That's about all I remember from the trip from Utah to Virginia. I'm sure it was a lot more eventful than what I've mentioned, but it was great for me to be able to spend that time with my dad and brother.

Thursday, February 12, 2009

I just love to laugh.

Last night I was in a bad mood, don't ask my why because I don't know, but I was allowing myself to feel awful. Then Noelle called, and it completely changed my mood. I love Noelle because we can (and do!) laugh at the most random things. Noelle and I are really good at taking any situation and turning it into something hilarious.

This is a good thing because, while we were talking last night, we realized that I have this uncanny ability to attract the most awkward situations. This is not me being facetious, it's true. I wish I could blog the weird things that have been happening to me lately, but I'd better not. Just believe me when I say that my life is hilarious! I'm so glad I have friends I can laugh with about life because if not....I might be depressed.

I love finding the comedy in my life story!

Oh! But a word of clarification: we know when to be serious. We aren't always silly and frivolous.

Monday, February 09, 2009

First edition

Because school can get so stressful, jobs can be overwhelming, life is just time consuming and becomes rather stagnant, my best friends and I always like to have a fun project going on. It gives us something to look forward to and plan for-something that is exciting and hilarious! It provides a release for our pent-up non-school/work energy. Not only do we get to do something fun and different, we get to spend time together as friends, which can be an emotional catharsis. Usually is.

Our senior year we focused on "Casterbridge". Freshman year...well, I was out to lunch for the majority of my first year of college. Sure, I had fun, but I was so disconnected from my best friends; if there was a fun project going on, I missed it. This past fall semester, we focused on our love commercial (if you missed it, you can watch it here).

This semester we are writing a tabloid. It most likely won't be funny to any one but us, as it's chock full of inside jokes, but Noelle sent me the cover today and I just couldn't help myself. I had to post it.

Friday, February 06, 2009



I work at the MTC bookstore, which I know you all know. This means that I interact with a lot of people from many different areas of the world. Sometimes it's difficult. There is sometimes a language barrier (for instance, once Russian elders were trying to ask about an energy converter. We could not understand them, as they were speaking Russian with an occasional English word, and about the only Russian word I know is "dasvidania". Eventually they drew a picture, and we got everything worked out). Not only does the language barrier cause occasional problems, but there are also vast differences between some culture's social norms. I'm not saying one culture is right and the rest are wrong, but everyone is's fun and very interesting.

Anyway, the point of this blog is kind of a question. I never know what to say when an Elder says to me, "Cheers!" Because really, how does one respond to that? I feel silly saying "Cheers" back. I don't know if I'm supposed to say, "Thanks", "You too!", "You're welcome", "I enjoy mint brownies" or something else entirely.

Usually I end up saying something like, "Okay, see ya!" but I could be completely missing the mark on this one. Any thoughts?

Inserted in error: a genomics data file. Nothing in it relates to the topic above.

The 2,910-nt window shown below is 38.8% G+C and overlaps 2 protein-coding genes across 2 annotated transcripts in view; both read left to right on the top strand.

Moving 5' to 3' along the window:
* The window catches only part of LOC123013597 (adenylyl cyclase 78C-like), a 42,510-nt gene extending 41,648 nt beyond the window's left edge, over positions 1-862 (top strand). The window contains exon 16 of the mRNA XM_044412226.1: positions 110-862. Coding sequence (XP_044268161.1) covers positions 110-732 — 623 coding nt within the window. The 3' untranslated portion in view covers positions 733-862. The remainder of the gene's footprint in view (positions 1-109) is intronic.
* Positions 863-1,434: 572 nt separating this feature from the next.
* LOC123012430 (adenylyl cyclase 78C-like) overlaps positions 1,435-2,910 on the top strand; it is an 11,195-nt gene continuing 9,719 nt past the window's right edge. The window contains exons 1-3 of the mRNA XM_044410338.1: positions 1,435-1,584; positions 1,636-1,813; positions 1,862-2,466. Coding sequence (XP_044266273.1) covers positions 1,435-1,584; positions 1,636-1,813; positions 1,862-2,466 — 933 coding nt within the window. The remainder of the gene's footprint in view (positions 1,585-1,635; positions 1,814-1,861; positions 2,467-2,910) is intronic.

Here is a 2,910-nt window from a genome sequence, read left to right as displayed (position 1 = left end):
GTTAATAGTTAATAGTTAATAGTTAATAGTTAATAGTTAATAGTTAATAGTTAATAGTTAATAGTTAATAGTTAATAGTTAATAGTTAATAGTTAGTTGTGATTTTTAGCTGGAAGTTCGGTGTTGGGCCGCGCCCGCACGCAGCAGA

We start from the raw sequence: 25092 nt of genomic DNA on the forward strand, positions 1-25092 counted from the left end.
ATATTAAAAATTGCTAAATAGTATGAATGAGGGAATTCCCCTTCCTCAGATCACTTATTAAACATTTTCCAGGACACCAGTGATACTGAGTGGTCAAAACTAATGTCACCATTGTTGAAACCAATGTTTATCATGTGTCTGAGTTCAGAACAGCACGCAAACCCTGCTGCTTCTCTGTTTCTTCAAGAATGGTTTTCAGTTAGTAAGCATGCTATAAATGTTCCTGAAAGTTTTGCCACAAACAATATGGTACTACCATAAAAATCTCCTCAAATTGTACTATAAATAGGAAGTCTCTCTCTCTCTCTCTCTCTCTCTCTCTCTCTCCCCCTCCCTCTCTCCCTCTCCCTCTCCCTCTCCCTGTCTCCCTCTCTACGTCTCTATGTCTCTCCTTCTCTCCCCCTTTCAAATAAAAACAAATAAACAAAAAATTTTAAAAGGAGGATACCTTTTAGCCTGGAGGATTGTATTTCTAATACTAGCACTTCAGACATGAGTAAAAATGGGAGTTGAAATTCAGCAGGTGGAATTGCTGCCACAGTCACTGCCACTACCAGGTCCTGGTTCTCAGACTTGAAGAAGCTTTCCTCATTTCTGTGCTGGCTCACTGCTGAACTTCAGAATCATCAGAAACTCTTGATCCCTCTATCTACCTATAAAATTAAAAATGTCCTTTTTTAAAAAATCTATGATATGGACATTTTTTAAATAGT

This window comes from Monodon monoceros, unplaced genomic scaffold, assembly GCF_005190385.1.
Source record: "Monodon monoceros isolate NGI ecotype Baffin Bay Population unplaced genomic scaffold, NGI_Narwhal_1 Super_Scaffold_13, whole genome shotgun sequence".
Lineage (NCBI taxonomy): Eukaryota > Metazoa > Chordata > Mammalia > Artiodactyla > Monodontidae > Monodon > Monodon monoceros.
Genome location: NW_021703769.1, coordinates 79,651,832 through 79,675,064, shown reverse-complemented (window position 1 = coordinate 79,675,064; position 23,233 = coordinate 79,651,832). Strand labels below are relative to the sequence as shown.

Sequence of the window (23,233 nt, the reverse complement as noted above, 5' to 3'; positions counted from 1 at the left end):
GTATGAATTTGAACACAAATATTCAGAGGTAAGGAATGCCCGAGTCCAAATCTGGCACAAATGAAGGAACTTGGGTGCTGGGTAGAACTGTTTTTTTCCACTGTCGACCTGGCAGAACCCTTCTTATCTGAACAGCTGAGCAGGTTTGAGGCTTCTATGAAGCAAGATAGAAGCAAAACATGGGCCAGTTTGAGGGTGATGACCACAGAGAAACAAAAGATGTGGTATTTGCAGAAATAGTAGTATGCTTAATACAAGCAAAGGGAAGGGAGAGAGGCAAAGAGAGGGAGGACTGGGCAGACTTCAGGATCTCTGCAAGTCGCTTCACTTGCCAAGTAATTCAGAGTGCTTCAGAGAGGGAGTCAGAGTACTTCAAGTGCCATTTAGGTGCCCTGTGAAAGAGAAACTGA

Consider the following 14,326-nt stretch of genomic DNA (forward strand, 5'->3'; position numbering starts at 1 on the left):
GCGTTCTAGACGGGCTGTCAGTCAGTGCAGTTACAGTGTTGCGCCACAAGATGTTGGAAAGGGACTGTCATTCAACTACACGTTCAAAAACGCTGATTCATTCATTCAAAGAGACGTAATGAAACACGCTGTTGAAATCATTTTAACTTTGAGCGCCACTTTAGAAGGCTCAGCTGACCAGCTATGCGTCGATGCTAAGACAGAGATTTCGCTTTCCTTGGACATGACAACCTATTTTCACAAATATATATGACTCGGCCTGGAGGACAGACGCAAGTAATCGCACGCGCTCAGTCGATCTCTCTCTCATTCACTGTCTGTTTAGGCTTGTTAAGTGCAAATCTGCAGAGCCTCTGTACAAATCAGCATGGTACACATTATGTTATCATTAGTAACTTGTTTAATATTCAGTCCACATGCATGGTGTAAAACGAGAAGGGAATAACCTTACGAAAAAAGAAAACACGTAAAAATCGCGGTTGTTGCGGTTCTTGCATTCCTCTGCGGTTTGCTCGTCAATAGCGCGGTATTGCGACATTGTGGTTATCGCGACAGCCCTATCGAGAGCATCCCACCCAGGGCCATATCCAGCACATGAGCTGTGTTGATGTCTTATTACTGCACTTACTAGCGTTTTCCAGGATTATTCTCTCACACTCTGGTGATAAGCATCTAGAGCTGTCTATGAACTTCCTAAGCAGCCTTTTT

Wednesday, February 04, 2009

What a deal

Last night I was at home, lamenting the fact that I needed to study for an English test. Mariel was doing her after dinner chores and she turned to me and said, "Okay, let's do this. You do the dishes for me, and I will study for you."

It was a great offer. And oh, I wish it was that simple.

That's my baby sister!
(Disneyland 2000)

Tuesday, February 03, 2009

The Adventure

So, one summer Hannah and I decided to go to Nauvoo. We were faced with three travel options: bus, train, plane. The bus was definitely out, and we basically decided to just fly across the country, even though we'd have to fly to an airport about 5 hours away from our destination city.

THEN someone (probably me) had the genius thought: "Wait a minute. Neither of us has ever been on a train. A train would be an adventure! We have to take the train." So...we purchased two round-trip train tickets to Burlington, Iowa (the Burlington station was only about 30 minutes away from Nauvoo, so that aspect was easier than flying).

The date of our departure came. We thought we were so prepared for this adventure. But I think we forgot we were taking the train. It was a 30+ hour ride to Nauvoo. No stops (besides those we ended up having in the middle of nowhere because the train's brakes were having issues). We had brought enough food--by food, I mean chips and candy--but we failed to think about other practical aspects like our toothbrushes, washcloths, fresh clothes, etc...those we left packed in our big suitcases.

We also were surprised to discover that scary people ride trains. We got on at 4 AM and there were two guys who wouldn't stop staring at us. We feigned sleep so we wouldn't have to talk to them. I don't think we slept more than a few hours the whole ride because we were so scared and uncomfortable.

Once we got to Nauvoo, I called my parents and asked them to buy me a plane ticket home. They said I had to finish the adventure the way I had planned. Luckily, two weeks later Hannah and I were so sleep deprived that we slept for probably 75% of the journey home. Or something like that. Anyway, it was better.

So, it was an adventure. Just a scary and uncomfortable one. But an adventure nonetheless.

This picture was taken at the Burlington station right after we got off the train. We were trying to look excited. We were really relieved to be off the train. And we look tired, because we were exhausted.